Tánaiste Eamon Gilmore has warned against a "season of kite-flying" in advance of December's budget.

Mr Gilmore said last year there had been a leak a day about what might be in the budget, which he said was unfair, particularly to the elderly worried about what it might contain.

Pointing out that much of the speculation was inaccurate, Mr Gilmore said he hoped there would not be a season of kite-flying and leaks in the run-up to the Budget.

Asked about a suggestion by MEP Nessa Childers that the party could split, Mr Gilmore replied: "That's news to me".

He said he was "absolutely confident" in the support of the party in taking tough budgetary decisions.

Mr Gilmore added that he was confident that when they met this time next year, Ireland would be on the eve of exiting the EU/IMF bailout programme.

Earlier, he said there will be no "unilateral withdrawal" by the Government from the Croke Park Agreement, indicating it could jeopardise a follow-up to the deal.

Speaking on RTÉ’s Morning Ireland, he said the deal was constantly under review and that is what was going on at the moment.

He said there had already been significant pay cuts under the agreement.

Mr Gilmore said what the agreement did was say there would be no more such cuts, provided there was co-operation in cutting numbers and getting the work done.

The Tánaiste said not keeping the agreement could endanger any possible new Croke Park deal with unions.

He said change had to be achieved through co-operation and rejected any suggestion that the public service had a "veto".

"If you make an agreement, you keep the agreement, and there's a good reason for that. Because if you break an agreement, the people you make it with are unlikely to reach agreement with you again," he stated.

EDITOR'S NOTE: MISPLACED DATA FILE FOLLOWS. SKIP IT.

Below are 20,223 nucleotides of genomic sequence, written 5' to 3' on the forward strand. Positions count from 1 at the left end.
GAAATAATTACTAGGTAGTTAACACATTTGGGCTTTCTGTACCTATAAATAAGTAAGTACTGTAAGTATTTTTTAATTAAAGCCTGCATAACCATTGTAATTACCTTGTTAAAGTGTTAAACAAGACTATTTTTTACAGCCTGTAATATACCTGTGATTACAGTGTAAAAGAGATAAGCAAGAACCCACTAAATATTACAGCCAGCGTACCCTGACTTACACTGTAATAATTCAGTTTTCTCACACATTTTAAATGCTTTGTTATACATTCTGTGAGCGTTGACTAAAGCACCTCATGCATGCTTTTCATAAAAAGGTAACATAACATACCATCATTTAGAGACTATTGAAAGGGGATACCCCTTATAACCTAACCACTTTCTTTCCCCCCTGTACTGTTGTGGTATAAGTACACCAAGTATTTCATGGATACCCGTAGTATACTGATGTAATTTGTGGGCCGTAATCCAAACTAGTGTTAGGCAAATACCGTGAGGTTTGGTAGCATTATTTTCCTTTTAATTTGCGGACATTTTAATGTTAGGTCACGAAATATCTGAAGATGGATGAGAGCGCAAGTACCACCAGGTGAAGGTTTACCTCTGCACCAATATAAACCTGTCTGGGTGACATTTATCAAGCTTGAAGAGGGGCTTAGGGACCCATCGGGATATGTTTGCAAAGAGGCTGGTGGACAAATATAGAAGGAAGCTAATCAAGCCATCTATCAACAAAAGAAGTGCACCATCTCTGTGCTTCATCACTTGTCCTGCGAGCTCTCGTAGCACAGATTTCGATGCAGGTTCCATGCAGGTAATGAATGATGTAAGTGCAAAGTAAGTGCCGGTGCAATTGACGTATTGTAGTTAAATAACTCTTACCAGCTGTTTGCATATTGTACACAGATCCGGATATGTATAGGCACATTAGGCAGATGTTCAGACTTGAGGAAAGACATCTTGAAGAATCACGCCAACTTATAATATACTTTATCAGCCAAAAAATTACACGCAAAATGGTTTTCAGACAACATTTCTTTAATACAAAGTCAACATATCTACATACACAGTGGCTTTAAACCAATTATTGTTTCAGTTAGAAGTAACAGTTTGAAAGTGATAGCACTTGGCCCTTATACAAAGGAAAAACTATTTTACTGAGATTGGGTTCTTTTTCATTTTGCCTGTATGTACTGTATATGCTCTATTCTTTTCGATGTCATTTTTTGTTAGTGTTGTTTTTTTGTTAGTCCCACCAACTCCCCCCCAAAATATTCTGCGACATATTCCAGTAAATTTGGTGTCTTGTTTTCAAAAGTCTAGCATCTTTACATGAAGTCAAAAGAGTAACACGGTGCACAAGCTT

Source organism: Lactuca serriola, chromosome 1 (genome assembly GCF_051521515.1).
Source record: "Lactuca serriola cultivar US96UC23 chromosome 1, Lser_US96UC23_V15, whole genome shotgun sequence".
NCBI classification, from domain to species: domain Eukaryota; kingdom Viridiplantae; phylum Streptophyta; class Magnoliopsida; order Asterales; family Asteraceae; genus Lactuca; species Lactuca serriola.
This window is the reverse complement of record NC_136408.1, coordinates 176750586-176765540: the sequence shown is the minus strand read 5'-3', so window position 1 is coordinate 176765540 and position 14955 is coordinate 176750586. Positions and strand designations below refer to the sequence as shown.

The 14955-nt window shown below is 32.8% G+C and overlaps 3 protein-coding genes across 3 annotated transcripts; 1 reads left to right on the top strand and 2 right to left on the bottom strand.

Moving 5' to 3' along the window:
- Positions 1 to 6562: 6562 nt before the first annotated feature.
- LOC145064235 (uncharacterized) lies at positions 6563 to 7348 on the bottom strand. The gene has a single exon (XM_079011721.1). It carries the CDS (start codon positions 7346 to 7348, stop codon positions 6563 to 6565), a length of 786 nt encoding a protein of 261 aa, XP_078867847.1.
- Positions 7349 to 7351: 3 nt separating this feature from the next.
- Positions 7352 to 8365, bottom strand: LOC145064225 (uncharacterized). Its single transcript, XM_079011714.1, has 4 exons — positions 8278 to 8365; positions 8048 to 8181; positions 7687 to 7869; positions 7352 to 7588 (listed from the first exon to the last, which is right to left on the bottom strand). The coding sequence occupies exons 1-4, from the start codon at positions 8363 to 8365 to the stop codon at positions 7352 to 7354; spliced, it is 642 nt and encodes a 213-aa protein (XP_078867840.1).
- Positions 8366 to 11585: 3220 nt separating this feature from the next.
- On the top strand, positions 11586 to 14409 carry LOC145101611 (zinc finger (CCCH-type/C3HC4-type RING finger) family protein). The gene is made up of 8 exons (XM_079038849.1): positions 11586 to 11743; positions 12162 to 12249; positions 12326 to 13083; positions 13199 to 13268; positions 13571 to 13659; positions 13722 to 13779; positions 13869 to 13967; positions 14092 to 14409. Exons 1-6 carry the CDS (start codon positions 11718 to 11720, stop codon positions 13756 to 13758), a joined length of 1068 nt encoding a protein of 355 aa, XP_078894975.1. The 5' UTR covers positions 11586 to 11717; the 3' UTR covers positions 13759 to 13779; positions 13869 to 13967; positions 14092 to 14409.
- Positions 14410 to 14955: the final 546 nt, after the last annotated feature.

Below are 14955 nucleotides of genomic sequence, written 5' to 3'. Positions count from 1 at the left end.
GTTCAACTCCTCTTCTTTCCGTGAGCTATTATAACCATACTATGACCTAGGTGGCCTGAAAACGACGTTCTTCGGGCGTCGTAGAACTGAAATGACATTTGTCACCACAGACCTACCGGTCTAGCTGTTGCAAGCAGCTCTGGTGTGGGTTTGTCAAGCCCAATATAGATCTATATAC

Mr Gilmore also said that he had confidence in Minister for Health  James Reilly.

He said that the health portfolio was a difficult one, which was in need of reform, and that Mr Reilly was leading that effort.

"He has my support and the support of the entire Government," Mr Gilmore said.

Mr Gilmore also rejected any suggestion that the Government would stall in making a decision on abortion.

He said there was an obligation on it to act following a European Court judgment, and that it was waiting for a report from the Government-appointed expert group on the issue.

Meanwhile, education and children's rights topped the agenda at the final session of the party's seminar before the start of the new Dáil term next week.

TDs and Senators, who met in Maynooth, Co Kildare, also discussed the national broadband plan.

The first discussion today was about education, with Minister for Education Ruairi Quinn outlining his plans to achieve equality through reform.

Minister for Communications Pat Rabbitte led the discussion on the national broadband plan.

The main speakers for the discussion on the children's rights referendum were Fine Gael's Minister for Children Frances Fitzgerald and Fergus Finlay of Barnardos.